[Date Prev][Date Next][Thread Prev][Thread Next][Date Index][Thread Index]

RE: Of Legal Language and CS Notation

Peter J. Wasilko wrote:
> > (c) Many contracts could be expressed more clearly if they could use
> > the constructs of very basic computer programming to a greater extent
> > than they can already; the main reason they can't is (a).
> >
>     This is very true. We actually tried to use programming to improve
> our reasoning in one experiment when I was in law school. The idea was
> that if we taught a bunch of law students to model their legal briefs as
> Prolog programs all of their logical lapses would be manifest by the
> system.
>     Needless to say, the law students had a hard time going from English
> to Horn clauses, didn't grok unification, and pretty much lost it when
> cut was introduced.

Along these lines, there seems to be something of a movement to use lambda
calculus in analyzing natural languages.  For example, here's an upcoming
workshop on the subject:
(Note the type theory connection, also.)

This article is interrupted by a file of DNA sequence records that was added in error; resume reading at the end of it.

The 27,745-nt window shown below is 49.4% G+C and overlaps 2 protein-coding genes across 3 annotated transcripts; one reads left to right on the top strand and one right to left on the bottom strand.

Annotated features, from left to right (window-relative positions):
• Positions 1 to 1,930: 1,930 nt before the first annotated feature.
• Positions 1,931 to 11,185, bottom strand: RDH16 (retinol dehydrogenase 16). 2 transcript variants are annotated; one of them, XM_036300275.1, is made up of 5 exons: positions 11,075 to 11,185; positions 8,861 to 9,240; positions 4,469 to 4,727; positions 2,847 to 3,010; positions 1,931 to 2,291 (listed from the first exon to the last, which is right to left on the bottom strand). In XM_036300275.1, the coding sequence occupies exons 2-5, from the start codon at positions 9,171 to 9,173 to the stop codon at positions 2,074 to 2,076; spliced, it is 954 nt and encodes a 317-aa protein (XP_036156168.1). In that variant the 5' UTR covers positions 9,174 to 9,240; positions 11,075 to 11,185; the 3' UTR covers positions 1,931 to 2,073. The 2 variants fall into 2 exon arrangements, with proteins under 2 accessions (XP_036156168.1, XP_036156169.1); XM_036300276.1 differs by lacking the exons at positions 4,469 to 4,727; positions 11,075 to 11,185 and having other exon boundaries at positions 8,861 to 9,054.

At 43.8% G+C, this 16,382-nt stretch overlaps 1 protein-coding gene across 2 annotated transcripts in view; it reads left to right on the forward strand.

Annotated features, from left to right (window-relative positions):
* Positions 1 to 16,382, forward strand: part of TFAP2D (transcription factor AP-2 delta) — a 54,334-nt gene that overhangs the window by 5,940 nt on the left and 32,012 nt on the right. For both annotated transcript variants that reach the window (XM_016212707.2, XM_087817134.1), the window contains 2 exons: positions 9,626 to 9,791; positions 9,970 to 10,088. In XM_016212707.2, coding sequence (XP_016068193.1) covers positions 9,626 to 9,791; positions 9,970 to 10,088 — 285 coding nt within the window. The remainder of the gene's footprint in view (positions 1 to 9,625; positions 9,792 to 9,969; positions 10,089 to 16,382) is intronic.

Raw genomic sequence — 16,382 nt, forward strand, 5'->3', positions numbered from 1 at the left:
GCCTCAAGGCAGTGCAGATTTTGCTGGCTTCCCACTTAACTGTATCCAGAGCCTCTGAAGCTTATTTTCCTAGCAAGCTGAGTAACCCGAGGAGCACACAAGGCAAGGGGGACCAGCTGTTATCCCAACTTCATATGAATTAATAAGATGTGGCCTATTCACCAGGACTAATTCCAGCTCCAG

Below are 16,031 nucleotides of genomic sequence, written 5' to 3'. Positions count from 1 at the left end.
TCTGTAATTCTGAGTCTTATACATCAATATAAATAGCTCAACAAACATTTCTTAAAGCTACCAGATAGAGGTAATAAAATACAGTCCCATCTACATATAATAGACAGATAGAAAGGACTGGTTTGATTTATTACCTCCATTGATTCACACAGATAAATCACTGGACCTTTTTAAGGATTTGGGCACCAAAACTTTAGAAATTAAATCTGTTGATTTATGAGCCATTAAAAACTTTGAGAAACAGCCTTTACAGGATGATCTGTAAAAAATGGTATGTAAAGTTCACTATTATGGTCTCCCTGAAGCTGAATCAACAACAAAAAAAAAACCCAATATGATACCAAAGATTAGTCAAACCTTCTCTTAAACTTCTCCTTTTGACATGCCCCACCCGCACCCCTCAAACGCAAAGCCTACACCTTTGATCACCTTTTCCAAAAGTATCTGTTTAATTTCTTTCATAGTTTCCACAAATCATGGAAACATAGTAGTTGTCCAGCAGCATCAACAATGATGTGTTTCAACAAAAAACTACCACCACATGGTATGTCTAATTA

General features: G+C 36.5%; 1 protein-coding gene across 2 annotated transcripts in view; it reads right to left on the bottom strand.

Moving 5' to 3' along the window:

Here's an intro to lambda calculus with a linguistic bent:

Googling for terms like "lambda linguistics" turns up plenty more.

There are some obvious and easy applications of lambda calculus to something
like a legal contract: for example, variable binding and lexical scoping
would allow things like a clear definition of the scope of terms, and the
ability to parameterize text precisely.  Not as ambitious as detecting
logical errors, but perhaps still better than the state of the art.  I've
written code to manipulate legal contracts, so I have some idea of how loose
they can be in terms of structure, compared to a more formal expression.

In short, perhaps law schools should start out experimenting with something
like Scheme, rather than Prolog...